Diana: We cannot leave without helping them; these people are dying with nothing to eat. The village is enslaved, she said. Women, children …
Steve: This is No Man's Land, Diana. It means no man can cross it. The battalion has been here nearly a year, and barely gained an inch. On the other side are Germans pointing machine guns at every square inch of this place. This is not something you can cross. It is not possible.
Steve tells her they cannot save everyone in the war, and that's not what they came to the front lines to do.
Already she had a goal of reaching the front lines to find Ares, but with the knowledge of soldiers and villagers stuck in these foxholes, unable to gain ground, she's determined to take a stand.
"No, but it is what I am going to do," the Amazon says, defiantly.
She sheds her cloak, donning her hero costume of Wonder Woman for the first time, and slowly ascends the ladder from the relative safety of the trench and entering into battle [shown above in this new publicity still from the film] wearing a slight grin as if she almost relishes the fight awaiting her.
As Trevor, and other soldiers, look on, she marches into No Man's Land as a slow-motion bullet fired from the German encampment zoom towards her. Wonder Woman deflects it with her gauntlet. Then another, and another.
German forces unleash hell, but she continues to gain ground. Enemy troops launch a grenade towards her, which she swats away with her shield. Even as a machine gun spits fire at her, Wonder Woman shields herself from the assault. Trevor and company join the fray, taking out the troops focused on attacking the female interloper. She launches from the ground in a super-leap right into the enemy encampment as her allies push forward. And the human soldiers, who didn't even want a woman in their battle, look upon Diana with newfound respect.
Jenkins said it isn't how many bullets Diana can block in the scene, and isn't precisely about action or fighting. "It's about her saying, 'I'm going to do this thing,' and getting her way across."
"It is a very dramatic scene," she added. "It is what I've loved about doing this movie: Having a strong dramatic point-of-view of where she's coming from … I'm with her going across that battlefield."
The scene is a classic superhero reveal. It reminded me of a Richard Donner Superman scene, where the protagonist's powers are finally on display. And the banter between Diana and Steve on the boat actually had a romantically retro Superman/Lois Lane vibe to it.
The other comic book movie that comes to mind when watching this battle scene -- both scenes, actually -- is Captain America: The First Avenger. This isn't incredibly surprising since Wonder Woman and Cap (as well as Superman) are contemporaries, and the World War II-set Marvel Cinematic Universe flick likewise sought to tell an origin story for a hero who would inevitably end up in modern times. And this comparison is a complimentary one as The First Avenger took a difficult character from the past and introduced him to modern audiences with a story that had heart and personality.
The villain stuff
As I previously mentioned, we do get a look at the baddies of the film, played by Danny Huston and Elena Anaya. Huston's General Ludendorff arrives on a German base with villainous bluster, demanding to know "how long until we're operational" of a subordinate, and is none too pleased they're still two days away.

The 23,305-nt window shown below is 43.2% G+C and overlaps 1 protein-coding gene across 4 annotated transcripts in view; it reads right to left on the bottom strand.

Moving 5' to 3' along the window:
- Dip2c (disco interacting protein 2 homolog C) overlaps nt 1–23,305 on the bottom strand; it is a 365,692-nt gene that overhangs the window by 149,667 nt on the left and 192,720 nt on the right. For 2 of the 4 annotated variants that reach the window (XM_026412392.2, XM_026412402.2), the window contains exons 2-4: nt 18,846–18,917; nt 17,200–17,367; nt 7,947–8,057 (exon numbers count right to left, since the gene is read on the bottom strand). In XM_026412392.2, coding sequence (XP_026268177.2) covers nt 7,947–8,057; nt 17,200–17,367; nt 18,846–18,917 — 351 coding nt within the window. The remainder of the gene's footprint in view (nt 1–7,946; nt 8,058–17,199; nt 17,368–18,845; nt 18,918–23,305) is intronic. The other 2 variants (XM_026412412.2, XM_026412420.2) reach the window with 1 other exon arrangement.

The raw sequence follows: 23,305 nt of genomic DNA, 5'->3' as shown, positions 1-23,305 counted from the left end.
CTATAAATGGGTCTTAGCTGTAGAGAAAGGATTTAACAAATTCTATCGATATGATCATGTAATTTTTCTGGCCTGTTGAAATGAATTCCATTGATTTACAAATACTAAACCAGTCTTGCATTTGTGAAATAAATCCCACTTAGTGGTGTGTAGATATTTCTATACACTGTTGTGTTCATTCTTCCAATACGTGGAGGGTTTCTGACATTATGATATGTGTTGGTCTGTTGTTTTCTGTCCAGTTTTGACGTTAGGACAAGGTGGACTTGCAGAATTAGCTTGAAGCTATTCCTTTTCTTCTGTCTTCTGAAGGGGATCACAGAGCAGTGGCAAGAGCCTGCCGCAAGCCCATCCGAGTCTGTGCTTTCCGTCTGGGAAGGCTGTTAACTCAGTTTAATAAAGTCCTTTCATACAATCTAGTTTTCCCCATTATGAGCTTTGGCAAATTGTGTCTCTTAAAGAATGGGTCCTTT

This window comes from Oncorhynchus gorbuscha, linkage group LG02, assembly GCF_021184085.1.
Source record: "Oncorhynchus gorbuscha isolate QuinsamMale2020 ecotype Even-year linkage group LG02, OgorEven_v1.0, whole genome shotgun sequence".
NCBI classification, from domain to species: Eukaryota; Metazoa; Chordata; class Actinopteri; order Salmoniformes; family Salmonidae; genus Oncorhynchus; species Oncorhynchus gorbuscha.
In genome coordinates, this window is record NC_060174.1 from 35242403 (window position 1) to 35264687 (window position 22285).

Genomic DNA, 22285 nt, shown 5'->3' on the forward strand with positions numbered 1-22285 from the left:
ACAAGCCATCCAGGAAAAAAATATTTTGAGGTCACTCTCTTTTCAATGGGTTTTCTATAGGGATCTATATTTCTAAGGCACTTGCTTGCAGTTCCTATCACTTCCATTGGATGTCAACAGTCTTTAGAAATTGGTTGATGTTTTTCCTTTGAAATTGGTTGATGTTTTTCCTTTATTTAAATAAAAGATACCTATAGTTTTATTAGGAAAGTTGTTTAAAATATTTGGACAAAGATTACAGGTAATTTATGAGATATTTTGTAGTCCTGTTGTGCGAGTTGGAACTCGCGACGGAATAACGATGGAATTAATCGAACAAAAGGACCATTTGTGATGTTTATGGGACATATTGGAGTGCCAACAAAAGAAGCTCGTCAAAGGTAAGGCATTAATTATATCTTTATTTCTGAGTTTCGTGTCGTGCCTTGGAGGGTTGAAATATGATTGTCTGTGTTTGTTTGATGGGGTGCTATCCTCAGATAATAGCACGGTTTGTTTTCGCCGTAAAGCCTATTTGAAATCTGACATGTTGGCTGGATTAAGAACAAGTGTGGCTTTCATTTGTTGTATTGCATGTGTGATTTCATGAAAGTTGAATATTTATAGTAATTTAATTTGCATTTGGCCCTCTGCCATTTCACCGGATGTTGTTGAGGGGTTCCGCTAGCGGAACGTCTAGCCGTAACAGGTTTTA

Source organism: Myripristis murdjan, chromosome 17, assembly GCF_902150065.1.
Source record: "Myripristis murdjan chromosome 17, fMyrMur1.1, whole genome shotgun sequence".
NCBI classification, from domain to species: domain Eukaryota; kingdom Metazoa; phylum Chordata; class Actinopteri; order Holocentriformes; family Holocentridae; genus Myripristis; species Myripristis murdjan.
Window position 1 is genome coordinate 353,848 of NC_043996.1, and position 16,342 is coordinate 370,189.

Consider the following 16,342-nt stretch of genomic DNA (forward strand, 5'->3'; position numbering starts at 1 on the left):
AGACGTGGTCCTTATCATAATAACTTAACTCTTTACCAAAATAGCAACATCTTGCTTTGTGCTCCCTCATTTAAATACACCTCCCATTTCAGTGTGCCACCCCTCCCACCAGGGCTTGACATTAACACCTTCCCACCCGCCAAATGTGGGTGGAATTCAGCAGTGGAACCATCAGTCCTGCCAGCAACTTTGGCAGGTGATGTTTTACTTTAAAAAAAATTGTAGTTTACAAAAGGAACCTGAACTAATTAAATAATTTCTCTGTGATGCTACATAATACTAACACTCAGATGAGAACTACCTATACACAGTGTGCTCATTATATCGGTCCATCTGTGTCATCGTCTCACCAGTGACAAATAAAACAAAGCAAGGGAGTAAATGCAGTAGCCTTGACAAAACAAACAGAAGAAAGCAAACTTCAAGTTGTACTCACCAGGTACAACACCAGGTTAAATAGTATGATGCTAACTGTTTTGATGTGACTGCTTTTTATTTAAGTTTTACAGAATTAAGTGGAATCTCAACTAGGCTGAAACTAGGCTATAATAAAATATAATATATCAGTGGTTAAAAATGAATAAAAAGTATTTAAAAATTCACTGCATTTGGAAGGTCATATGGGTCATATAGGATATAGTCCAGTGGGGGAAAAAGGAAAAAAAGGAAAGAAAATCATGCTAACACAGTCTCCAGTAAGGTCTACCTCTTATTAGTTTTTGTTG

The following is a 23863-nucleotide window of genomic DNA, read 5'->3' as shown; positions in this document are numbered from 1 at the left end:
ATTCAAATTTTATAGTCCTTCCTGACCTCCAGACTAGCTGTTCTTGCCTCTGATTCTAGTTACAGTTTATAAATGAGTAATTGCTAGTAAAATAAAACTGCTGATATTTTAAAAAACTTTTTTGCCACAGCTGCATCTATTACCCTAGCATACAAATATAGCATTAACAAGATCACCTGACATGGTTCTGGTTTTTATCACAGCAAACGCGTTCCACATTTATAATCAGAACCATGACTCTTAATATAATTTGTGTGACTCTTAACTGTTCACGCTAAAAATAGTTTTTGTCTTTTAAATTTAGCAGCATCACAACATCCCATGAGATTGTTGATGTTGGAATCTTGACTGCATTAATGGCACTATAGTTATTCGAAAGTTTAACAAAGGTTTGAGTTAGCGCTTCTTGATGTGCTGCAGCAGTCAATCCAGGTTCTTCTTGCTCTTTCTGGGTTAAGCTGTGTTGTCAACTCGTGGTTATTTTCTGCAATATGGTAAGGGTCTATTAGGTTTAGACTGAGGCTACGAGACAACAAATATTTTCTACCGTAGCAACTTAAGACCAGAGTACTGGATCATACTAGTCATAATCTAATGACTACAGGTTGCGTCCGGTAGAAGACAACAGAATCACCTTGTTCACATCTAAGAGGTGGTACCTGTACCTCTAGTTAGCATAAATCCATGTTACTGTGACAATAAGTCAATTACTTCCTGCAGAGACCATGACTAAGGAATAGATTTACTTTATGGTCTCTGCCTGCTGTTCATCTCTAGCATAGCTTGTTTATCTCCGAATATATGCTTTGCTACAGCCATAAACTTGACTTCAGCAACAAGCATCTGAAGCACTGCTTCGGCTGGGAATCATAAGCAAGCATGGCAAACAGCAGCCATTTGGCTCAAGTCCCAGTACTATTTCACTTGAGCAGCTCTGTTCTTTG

"You have until tonight, Captain!" Ludendorff replies.
"Sir, the men have had no food, no sleep …" says the captain.
"Do you think I have had any food or rest, Captain?" demands the general. "Do you hear me making excuses? Hmm? … Your men are weak, complacent. You let them forget an attack could happen at any time. From any quarter! Let you and I remind them, shall we?"
Bang! The general shoots his soldier, causing a scramble of the troops. This is classic Bad Guy Management Training 101. It is generic, but not distractingly bad.
From here, Ludendorff heads inside a lab to encounter Dr. Maru, clad in science-y garb, and wearing her creepy-looking tin face plate. She informs the general the Germans are giving up, and they are too late. He assures her that once the Kaiser sees her weapon, there will be no surrender. Of course, she needs her book back (the one Steve has), but the general is a softy for Maru, and emphasizes his faith in her.
"I know you can, and will succeed. It is what you were put on this Earth to do," he says creepily and knowingly.
Apparently the pep talk cheers her up, because the mad doctor reveals a vial of "a different type of gas" to restore strength, and she presents him with a vial, which he promptly huffs. The super gas makes Ludendorff all evil veiny, and briefly inhuman, and grants him the strength to crush a gun into shards.
His little display of power inspires Maru even more, and gives her a eureka moment of mass destruction: "I've got it! And if it's what I think, it's going to be … terrible."
While the back and forth between the bad guys isn't the most exciting, it serves a purpose, and it's not enough of a clip to pass judgment on them as characters.
Still, if the tone from this footage carries through the rest of the film, then I hope to see a Wonder Woman movie that can touch on the grim reality of war, without becoming grim. Similarly, I hope the footage points the way to characterization that's organic and not forced on audiences, with a supporting character love interest who is fully realized. And more than anything, I hope the heroic, take-charge – but ultimately human – character of Wonder Woman I saw charging into No Man's Land is as bad-ass throughout the movie as she appears to be here.
If these showcased scenes are an accurate indication of the movie Patty Jenkins has made, then it will be a wonderful release this June 2.